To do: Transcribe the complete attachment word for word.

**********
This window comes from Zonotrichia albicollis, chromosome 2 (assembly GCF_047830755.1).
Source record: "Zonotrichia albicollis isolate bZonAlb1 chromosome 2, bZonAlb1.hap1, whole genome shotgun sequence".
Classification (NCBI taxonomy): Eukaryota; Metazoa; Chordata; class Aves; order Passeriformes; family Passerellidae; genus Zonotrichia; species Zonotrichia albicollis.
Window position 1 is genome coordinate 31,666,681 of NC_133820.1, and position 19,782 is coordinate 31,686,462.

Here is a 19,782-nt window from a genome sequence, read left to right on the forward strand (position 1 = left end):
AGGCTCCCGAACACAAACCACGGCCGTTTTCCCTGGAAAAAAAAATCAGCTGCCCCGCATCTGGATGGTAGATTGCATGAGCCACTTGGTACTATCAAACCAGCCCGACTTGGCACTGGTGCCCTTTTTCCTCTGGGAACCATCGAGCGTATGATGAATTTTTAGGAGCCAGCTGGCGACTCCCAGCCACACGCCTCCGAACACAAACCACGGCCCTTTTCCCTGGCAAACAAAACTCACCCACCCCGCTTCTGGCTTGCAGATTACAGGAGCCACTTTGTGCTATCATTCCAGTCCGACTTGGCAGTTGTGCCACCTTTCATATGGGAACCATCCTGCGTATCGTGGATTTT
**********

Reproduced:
This window comes from Zonotrichia albicollis, chromosome 2 (assembly GCF_047830755.1).
Source record: "Zonotrichia albicollis isolate bZonAlb1 chromosome 2, bZonAlb1.hap1, whole genome shotgun sequence".
Classification (NCBI taxonomy): Eukaryota; Metazoa; Chordata; class Aves; order Passeriformes; family Passerellidae; genus Zonotrichia; species Zonotrichia albicollis.
Window position 1 is genome coordinate 31,666,681 of NC_133820.1, and position 19,782 is coordinate 31,686,462.

Here is a 19,782-nt window from a genome sequence, read left to right on the forward strand (position 1 = left end):
AGGCTCCCGAACACAAACCACGGCCGTTTTCCCTGGAAAAAAAAATCAGCTGCCCCGCATCTGGATGGTAGATTGCATGAGCCACTTGGTACTATCAAACCAGCCCGACTTGGCACTGGTGCCCTTTTTCCTCTGGGAACCATCGAGCGTATGATGAATTTTTAGGAGCCAGCTGGCGACTCCCAGCCACACGCCTCCGAACACAAACCACGGCCCTTTTCCCTGGCAAACAAAACTCACCCACCCCGCTTCTGGCTTGCAGATTACAGGAGCCACTTTGTGCTATCATTCCAGTCCGACTTGGCAGTTGTGCCACCTTTCATATGGGAACCATCCTGCGTATCGTGGATTTT